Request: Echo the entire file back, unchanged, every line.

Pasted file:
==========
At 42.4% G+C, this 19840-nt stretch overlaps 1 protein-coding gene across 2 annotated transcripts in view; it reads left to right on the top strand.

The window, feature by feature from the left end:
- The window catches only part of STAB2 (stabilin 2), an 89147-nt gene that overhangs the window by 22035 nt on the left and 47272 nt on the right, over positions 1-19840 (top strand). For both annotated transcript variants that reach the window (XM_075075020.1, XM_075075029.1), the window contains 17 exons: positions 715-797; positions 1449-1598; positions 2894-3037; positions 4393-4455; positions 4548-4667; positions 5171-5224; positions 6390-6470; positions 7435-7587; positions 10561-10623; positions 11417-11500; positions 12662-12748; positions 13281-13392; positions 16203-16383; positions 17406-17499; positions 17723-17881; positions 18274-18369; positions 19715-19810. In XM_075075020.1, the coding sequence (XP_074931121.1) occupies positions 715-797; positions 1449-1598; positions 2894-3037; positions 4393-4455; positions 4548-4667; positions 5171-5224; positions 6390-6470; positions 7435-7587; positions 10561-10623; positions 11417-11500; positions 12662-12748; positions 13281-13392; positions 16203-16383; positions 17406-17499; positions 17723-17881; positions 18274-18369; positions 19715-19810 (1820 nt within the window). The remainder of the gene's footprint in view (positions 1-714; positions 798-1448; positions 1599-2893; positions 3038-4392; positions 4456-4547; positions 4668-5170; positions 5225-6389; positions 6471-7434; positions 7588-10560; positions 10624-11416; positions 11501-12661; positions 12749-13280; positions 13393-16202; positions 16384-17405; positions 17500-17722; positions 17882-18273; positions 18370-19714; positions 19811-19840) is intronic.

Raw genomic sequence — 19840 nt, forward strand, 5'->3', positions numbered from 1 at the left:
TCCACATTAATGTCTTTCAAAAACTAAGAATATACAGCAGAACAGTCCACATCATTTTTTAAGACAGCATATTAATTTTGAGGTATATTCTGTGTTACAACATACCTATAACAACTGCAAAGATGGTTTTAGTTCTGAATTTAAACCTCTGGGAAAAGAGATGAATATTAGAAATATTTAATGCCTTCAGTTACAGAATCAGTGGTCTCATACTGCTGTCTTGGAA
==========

At 42.4% G+C, this 19840-nt stretch overlaps 1 protein-coding gene across 2 annotated transcripts in view; it reads left to right on the top strand.

The window, feature by feature from the left end:
- The window catches only part of STAB2 (stabilin 2), an 89147-nt gene that overhangs the window by 22035 nt on the left and 47272 nt on the right, over positions 1-19840 (top strand). For both annotated transcript variants that reach the window (XM_075075020.1, XM_075075029.1), the window contains 17 exons: positions 715-797; positions 1449-1598; positions 2894-3037; positions 4393-4455; positions 4548-4667; positions 5171-5224; positions 6390-6470; positions 7435-7587; positions 10561-10623; positions 11417-11500; positions 12662-12748; positions 13281-13392; positions 16203-16383; positions 17406-17499; positions 17723-17881; positions 18274-18369; positions 19715-19810. In XM_075075020.1, the coding sequence (XP_074931121.1) occupies positions 715-797; positions 1449-1598; positions 2894-3037; positions 4393-4455; positions 4548-4667; positions 5171-5224; positions 6390-6470; positions 7435-7587; positions 10561-10623; positions 11417-11500; positions 12662-12748; positions 13281-13392; positions 16203-16383; positions 17406-17499; positions 17723-17881; positions 18274-18369; positions 19715-19810 (1820 nt within the window). The remainder of the gene's footprint in view (positions 1-714; positions 798-1448; positions 1599-2893; positions 3038-4392; positions 4456-4547; positions 4668-5170; positions 5225-6389; positions 6471-7434; positions 7588-10560; positions 10624-11416; positions 11501-12661; positions 12749-13280; positions 13393-16202; positions 16384-17405; positions 17500-17722; positions 17882-18273; positions 18370-19714; positions 19811-19840) is intronic.

Raw genomic sequence — 19840 nt, forward strand, 5'->3', positions numbered from 1 at the left:
TCCACATTAATGTCTTTCAAAAACTAAGAATATACAGCAGAACAGTCCACATCATTTTTTAAGACAGCATATTAATTTTGAGGTATATTCTGTGTTACAACATACCTATAACAACTGCAAAGATGGTTTTAGTTCTGAATTTAAACCTCTGGGAAAAGAGATGAATATTAGAAATATTTAATGCCTTCAGTTACAGAATCAGTGGTCTCATACTGCTGTCTTGGAA